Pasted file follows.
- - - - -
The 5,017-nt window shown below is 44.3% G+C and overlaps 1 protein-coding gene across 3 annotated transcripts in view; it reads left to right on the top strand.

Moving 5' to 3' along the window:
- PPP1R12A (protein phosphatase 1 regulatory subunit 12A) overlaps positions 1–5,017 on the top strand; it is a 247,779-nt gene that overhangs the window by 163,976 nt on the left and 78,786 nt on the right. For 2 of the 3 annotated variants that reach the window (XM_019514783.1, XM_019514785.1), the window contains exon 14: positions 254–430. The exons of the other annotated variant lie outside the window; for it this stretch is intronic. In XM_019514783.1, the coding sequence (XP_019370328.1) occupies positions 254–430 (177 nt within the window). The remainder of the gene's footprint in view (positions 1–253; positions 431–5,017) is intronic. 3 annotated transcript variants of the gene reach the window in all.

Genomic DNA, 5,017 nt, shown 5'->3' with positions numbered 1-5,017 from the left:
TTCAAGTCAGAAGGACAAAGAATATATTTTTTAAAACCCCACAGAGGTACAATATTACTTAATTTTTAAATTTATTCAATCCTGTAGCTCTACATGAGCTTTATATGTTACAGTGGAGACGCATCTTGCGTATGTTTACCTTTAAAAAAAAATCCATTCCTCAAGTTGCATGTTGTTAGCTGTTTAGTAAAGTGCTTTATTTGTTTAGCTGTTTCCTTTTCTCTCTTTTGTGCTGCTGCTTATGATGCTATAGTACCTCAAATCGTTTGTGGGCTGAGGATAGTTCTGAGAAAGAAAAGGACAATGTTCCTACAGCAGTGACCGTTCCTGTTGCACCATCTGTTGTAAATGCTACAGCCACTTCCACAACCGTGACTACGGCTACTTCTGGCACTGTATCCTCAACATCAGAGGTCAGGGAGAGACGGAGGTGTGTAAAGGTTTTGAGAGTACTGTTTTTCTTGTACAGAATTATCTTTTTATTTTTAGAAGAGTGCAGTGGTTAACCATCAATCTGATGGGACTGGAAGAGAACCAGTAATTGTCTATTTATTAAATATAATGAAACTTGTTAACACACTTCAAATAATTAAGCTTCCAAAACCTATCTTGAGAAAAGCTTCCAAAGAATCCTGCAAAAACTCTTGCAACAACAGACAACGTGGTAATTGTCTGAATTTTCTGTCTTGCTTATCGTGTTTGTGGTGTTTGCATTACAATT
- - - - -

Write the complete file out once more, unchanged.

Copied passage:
The 5,017-nt window shown below is 44.3% G+C and overlaps 1 protein-coding gene across 3 annotated transcripts in view; it reads left to right on the top strand.

Moving 5' to 3' along the window:
- PPP1R12A (protein phosphatase 1 regulatory subunit 12A) overlaps positions 1–5,017 on the top strand; it is a 247,779-nt gene that overhangs the window by 163,976 nt on the left and 78,786 nt on the right. For 2 of the 3 annotated variants that reach the window (XM_019514783.1, XM_019514785.1), the window contains exon 14: positions 254–430. The exons of the other annotated variant lie outside the window; for it this stretch is intronic. In XM_019514783.1, the coding sequence (XP_019370328.1) occupies positions 254–430 (177 nt within the window). The remainder of the gene's footprint in view (positions 1–253; positions 431–5,017) is intronic. 3 annotated transcript variants of the gene reach the window in all.

Genomic DNA, 5,017 nt, shown 5'->3' with positions numbered 1-5,017 from the left:
TTCAAGTCAGAAGGACAAAGAATATATTTTTTAAAACCCCACAGAGGTACAATATTACTTAATTTTTAAATTTATTCAATCCTGTAGCTCTACATGAGCTTTATATGTTACAGTGGAGACGCATCTTGCGTATGTTTACCTTTAAAAAAAAATCCATTCCTCAAGTTGCATGTTGTTAGCTGTTTAGTAAAGTGCTTTATTTGTTTAGCTGTTTCCTTTTCTCTCTTTTGTGCTGCTGCTTATGATGCTATAGTACCTCAAATCGTTTGTGGGCTGAGGATAGTTCTGAGAAAGAAAAGGACAATGTTCCTACAGCAGTGACCGTTCCTGTTGCACCATCTGTTGTAAATGCTACAGCCACTTCCACAACCGTGACTACGGCTACTTCTGGCACTGTATCCTCAACATCAGAGGTCAGGGAGAGACGGAGGTGTGTAAAGGTTTTGAGAGTACTGTTTTTCTTGTACAGAATTATCTTTTTATTTTTAGAAGAGTGCAGTGGTTAACCATCAATCTGATGGGACTGGAAGAGAACCAGTAATTGTCTATTTATTAAATATAATGAAACTTGTTAACACACTTCAAATAATTAAGCTTCCAAAACCTATCTTGAGAAAAGCTTCCAAAGAATCCTGCAAAAACTCTTGCAACAACAGACAACGTGGTAATTGTCTGAATTTTCTGTCTTGCTTATCGTGTTTGTGGTGTTTGCATTACAATT